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The Action Research “Diet” with SMART Goals

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You can’t turn back the clock. But you can wind it up again. ~ Bonnie Prudden

It is that time of year again. Millions of people are contemplating New Year’s Resolutions. Prior to making new resolutions, it is helpful to reflect on past resolutions. What elements were successful? What caused challenges along the way? What will you do with the next five hundred twenty-five thousand, six hundred minutes that stand before you in 2012?

I know I’m not alone in the fact that not all my resolutions have materialize as first planned. I’ve learned that when goals are too lofty or when I make too many goals, I find myself not reaching what I set out to achieve. This year I’m putting a new spin on an old concept.

Spin #1

As an instructional coach and school improvement  consultant I have been fortunate to learn from many outstanding individuals in the field of education. During the first several years in this position I had the privilege of gleaning new learning from Dr. Emily Calhoun. She taught us the power of using data to make decisions. In her book, Using Data to Assess Your Reading Program, she shows how a school or district team can use action research to evaluate students’ progress in reading, analyze instruction, and make changes to improve students’ performance. She introduces readers to a matrix for collectively assessing the variety of factors that affect a school’s reading program. This same matrix can be used for any area a school wishes to help pinpoint strengths and weaknesses and set goals for improvement.

To introduce this matrix I’ve used the analogy of dieting or developing a healthier life style. As I embark into the year 2012, I plan to actually use the analogy to assist with my own healthy life style changes.

The matrix is divided up into 6 cells. Three cells focus on the learner and three cells focus on the learning environment. The process also includes looking at both school-level information and external information. For more information on using the school-wide action research model you can access the full text, Using Data to Assess Your Reading Program and a study guide for the book through the ASCD website. The book itself provides many more tools and examples to utilize in your school-wide action research process. It is a valuable resource!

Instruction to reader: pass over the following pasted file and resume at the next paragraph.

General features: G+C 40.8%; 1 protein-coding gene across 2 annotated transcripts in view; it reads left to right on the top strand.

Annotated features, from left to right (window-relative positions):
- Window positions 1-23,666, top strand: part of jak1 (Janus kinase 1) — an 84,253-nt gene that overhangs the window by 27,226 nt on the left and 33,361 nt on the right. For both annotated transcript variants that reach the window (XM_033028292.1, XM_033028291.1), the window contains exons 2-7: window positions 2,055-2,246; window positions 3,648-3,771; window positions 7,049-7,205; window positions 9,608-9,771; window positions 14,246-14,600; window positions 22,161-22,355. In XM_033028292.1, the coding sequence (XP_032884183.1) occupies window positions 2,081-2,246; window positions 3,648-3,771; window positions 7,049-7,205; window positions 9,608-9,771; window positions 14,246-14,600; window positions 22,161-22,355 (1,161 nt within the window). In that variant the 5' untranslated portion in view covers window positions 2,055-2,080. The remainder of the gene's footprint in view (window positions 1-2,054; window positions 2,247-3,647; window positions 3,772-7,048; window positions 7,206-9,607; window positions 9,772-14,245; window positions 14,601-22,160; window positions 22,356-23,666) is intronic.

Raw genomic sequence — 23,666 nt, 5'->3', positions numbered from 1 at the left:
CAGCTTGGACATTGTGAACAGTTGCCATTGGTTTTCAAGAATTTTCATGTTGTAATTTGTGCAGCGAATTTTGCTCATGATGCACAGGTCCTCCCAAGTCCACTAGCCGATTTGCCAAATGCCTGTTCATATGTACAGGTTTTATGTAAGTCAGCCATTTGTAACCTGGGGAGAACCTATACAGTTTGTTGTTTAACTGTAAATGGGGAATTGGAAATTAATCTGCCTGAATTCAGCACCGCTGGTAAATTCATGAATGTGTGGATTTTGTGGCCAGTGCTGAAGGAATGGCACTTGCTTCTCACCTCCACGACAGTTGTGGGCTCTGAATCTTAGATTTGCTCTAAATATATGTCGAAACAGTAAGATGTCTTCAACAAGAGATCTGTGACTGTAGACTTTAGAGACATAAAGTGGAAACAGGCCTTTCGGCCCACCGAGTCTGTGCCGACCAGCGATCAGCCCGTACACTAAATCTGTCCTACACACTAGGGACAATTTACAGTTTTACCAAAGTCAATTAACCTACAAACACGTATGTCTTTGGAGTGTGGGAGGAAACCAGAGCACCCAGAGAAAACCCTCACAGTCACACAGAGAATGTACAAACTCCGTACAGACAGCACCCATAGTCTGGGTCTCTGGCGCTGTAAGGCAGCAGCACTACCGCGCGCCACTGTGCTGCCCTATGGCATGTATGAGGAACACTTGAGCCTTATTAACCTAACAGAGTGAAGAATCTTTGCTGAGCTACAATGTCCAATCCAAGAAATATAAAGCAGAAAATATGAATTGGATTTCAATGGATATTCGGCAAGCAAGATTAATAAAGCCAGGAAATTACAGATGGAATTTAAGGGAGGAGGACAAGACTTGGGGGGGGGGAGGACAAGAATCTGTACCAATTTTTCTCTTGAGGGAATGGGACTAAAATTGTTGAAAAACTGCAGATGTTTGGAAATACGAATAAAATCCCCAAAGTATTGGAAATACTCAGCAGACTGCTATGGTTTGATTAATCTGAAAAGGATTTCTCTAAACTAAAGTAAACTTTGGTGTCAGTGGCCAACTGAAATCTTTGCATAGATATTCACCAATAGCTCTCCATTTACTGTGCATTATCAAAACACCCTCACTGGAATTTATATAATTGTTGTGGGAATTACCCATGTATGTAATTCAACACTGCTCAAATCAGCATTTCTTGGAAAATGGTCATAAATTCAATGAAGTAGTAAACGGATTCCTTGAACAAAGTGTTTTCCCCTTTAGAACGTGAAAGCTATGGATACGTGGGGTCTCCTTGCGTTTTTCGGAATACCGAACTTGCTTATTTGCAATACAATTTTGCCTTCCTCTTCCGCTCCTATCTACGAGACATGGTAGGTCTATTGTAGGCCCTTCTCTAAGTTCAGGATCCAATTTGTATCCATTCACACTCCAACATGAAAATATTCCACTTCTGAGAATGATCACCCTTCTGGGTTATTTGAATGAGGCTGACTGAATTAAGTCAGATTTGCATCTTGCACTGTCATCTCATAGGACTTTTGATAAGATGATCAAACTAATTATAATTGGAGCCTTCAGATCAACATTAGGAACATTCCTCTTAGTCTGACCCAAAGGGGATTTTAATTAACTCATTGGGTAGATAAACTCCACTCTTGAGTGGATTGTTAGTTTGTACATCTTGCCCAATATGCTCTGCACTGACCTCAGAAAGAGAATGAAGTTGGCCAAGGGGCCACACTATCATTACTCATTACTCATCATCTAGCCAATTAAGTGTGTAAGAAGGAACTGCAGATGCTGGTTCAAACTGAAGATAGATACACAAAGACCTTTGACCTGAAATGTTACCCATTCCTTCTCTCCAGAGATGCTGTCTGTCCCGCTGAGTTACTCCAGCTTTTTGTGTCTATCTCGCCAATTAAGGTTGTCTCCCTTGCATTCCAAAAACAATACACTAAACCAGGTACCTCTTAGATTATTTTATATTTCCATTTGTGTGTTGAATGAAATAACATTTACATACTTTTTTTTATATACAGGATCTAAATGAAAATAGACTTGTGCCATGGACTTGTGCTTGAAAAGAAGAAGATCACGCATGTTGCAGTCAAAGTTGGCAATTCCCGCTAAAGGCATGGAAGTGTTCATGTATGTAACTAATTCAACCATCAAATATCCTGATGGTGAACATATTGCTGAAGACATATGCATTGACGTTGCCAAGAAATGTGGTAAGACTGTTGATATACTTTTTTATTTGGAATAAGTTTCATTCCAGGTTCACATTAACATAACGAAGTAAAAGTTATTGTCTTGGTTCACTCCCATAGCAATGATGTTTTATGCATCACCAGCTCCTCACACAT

The matrix format can be used when making any changes. In the case of choosing to develop a healthier lifestyle I have developed a sample of the matrix. Cells 1, 2 and 3 take a look at the individual both from the internal/self status and external information about healthy individuals. It is suggested to use reputable external sources as you do your own research. Cells 4, 5, and 6 takes a look at the individual’s environment. External environment factors play a large role in our life styles. For example, if you eat out a lot, study ways to make healthier choices. If getting enough exercise is a challenge find activities you like. Buddy systems work well. Friends and family nearby and/or social media contacts can be use for motivation and accountability. One in particular is the Twitter Exercise Motivation Team. The hashtag #temt is used by educators to announce their exercise for the day and for ongoing support. Knowing that others are working toward similar goals is motivating. A group blog, by the same name – Twitter Exercise Motivation Team, provides a place for individuals to reflect on their journey, provide tips and motivate fellow Twitter friends.

Besides increasing my exercise, portion control is another area I need to specifically watch. I have found various websites and apps to be helpful. My favorite website is MyFitnessPal. (iPhone and iPad apps are also available) Tracking my daily food intake and exercise has been an eye-opening experience. I have taken a few weeks off of tracking my food and exercise over the holidays and will begin again this week. The app helps me stay focused on both my short and long-term goals.

A sample matrix follows:

Spin #2

Speaking of goals, Spin #2 for this year’s New Year’s Resolution involves using the SMART goal process. As an instructional coach I have collaborated with teachers on the development and monitoring of SMART goals set for students and/or their own teaching practices. SMART goals can be used both in your professional and personal lives. As I set my goals for 2012 I plan to ask myself the following questions.

S = SPECIFIC: What exactly will I accomplish?

M = Measurable: How will I know I have reached this goal?

A = Achievable: Is achieving this goal realistic with effort and commitment? Do I have the resources I need to achieve this goal? If not, how will I get them?

R = Relevant: Why is this goal significant in my life?

T = Timely: When will this goal be achieved?

As I look to 2012, my goals are extensions of what I have been working on over the last few months. I have encountered successes and challenges. I am using my successes to overcome my weaknesses. It is my hope that by working through the action research matrix and setting SMART goals I am not only well prepared for the coming year, but also continually utilizing techniques I need to stay involved along my career path.

What goal setting tools have you found successful? Can they be used in both your personal and professional lives?

It is not enough to take steps which may some day lead to a goal; each step must be itself a goal and a step likewise. ~ Johann Wolfgang von Goethe

Categories: Instructional Coaching, Personal Writing, Reflection
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